These new algorithms mean that they can handle physics-driven
multi-etch steps including multi-material film stacks and multiple types
of etch. Etch types include redeposition (passivation), sputtering
(physical etching) and etch bias (lateral or chemical etching).
look at one example. David told me that this was an experiment he had
run on his laptop while on a plane journey. He didn’t tell me how many
time he had gone around the world, but I can assume this was probably
less than 10 hours. First we see how having run a model build it become
possible to measure dimensions of the fabricated devices.
it becomes possible to see the process sensitivity to variations. In
this experiment the <110> growth ratio is varied and it becomes
possible to visually see the impact of this. What we are looking at here
a study of FinFET Epitaxy and I particular the dependence on
pre-epitaxy fin erosion and epitaxial conditions.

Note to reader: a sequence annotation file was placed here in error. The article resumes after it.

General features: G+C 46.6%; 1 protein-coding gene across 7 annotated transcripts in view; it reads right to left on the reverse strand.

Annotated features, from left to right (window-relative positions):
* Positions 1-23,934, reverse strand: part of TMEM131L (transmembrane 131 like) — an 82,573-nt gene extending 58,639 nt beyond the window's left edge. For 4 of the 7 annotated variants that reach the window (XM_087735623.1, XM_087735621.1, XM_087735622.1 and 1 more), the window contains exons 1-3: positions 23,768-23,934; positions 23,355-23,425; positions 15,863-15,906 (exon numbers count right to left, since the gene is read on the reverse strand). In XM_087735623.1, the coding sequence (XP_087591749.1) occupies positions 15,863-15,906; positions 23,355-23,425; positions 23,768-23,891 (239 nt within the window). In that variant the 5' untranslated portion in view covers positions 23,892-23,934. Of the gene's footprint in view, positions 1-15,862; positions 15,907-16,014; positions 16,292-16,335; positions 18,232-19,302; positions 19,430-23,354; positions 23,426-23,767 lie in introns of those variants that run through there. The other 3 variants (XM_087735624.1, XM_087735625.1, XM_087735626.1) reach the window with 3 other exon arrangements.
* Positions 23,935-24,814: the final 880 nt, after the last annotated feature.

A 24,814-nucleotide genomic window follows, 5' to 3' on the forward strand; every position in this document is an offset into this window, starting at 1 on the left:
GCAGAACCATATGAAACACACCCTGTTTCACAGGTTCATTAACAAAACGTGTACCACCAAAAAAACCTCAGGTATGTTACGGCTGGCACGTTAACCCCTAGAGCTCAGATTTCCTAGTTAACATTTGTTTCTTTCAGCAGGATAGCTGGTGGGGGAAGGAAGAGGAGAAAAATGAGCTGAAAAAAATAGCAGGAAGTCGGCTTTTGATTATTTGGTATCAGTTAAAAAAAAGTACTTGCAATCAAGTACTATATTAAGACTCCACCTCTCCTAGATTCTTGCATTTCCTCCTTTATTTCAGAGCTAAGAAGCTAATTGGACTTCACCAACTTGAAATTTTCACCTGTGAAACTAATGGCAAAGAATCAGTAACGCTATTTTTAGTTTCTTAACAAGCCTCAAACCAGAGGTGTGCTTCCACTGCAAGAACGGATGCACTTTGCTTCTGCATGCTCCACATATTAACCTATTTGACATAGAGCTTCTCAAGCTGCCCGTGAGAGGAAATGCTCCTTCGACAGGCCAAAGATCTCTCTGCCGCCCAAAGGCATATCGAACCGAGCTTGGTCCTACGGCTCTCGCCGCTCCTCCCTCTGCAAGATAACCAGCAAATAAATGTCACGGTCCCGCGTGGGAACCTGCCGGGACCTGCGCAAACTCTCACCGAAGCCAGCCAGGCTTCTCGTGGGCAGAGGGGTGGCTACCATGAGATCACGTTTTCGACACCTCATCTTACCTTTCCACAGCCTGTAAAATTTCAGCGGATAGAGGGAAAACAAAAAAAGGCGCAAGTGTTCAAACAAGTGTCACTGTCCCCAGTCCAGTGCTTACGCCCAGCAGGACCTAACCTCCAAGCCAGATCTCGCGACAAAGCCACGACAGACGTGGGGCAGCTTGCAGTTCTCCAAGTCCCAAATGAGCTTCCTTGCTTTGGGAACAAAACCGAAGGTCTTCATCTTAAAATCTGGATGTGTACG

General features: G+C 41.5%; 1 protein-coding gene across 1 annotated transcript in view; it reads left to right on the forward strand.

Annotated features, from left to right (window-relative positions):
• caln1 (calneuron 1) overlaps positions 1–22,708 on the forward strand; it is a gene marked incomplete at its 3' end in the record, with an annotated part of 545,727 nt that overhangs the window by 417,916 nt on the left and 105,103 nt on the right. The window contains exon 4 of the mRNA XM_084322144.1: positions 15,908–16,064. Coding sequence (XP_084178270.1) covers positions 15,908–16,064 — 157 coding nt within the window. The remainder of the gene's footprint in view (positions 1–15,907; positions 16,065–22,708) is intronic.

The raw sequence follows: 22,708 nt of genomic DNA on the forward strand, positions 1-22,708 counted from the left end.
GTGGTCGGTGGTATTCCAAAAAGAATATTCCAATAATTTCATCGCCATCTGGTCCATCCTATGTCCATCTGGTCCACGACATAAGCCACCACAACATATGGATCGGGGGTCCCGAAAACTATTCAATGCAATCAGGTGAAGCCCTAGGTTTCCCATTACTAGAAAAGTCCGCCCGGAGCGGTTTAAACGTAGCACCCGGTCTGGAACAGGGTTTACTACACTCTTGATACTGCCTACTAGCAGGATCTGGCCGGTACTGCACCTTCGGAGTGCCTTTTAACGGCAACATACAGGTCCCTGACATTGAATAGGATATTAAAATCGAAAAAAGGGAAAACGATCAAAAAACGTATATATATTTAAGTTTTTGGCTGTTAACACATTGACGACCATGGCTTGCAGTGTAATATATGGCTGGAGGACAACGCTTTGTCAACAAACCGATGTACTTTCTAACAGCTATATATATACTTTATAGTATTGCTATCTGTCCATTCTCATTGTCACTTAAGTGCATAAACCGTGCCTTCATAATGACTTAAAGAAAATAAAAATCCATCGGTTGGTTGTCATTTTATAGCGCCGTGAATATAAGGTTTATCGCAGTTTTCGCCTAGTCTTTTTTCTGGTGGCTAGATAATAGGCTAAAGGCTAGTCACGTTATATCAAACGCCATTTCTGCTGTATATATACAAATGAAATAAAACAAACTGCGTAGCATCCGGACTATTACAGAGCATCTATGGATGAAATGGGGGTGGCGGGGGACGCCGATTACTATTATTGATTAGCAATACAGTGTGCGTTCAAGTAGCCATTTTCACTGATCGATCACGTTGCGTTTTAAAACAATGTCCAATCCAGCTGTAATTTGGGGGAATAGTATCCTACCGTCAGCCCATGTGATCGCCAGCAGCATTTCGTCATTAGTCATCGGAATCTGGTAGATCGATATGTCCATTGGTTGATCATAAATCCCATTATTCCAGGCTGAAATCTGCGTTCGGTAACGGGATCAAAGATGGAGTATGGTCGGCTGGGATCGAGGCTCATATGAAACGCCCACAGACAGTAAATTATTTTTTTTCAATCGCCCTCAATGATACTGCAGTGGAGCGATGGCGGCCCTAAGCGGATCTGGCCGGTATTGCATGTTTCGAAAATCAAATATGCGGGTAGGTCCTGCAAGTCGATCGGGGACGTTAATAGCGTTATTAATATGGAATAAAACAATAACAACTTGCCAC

course, looking at pictures is fun, but just as with functional
verification, we know the dangers of relying on looking at waveforms.
They can help you to visualize what is happening, but you want automated
analysis of results and the same is true here. In the chart below we
can see the results from all of the experiments.
explained that a tool such as this is not just for the foundries to
use, but also for the early adopters of the technology who can ensure
that their chips are likely to perform as expected before the fab has
even fully qualified the line. A third set of customers is the makers of
the fabrication process equipment who can better understand how their
equipment will perform under certain conditions.
Brian Bailey – keeping you covered
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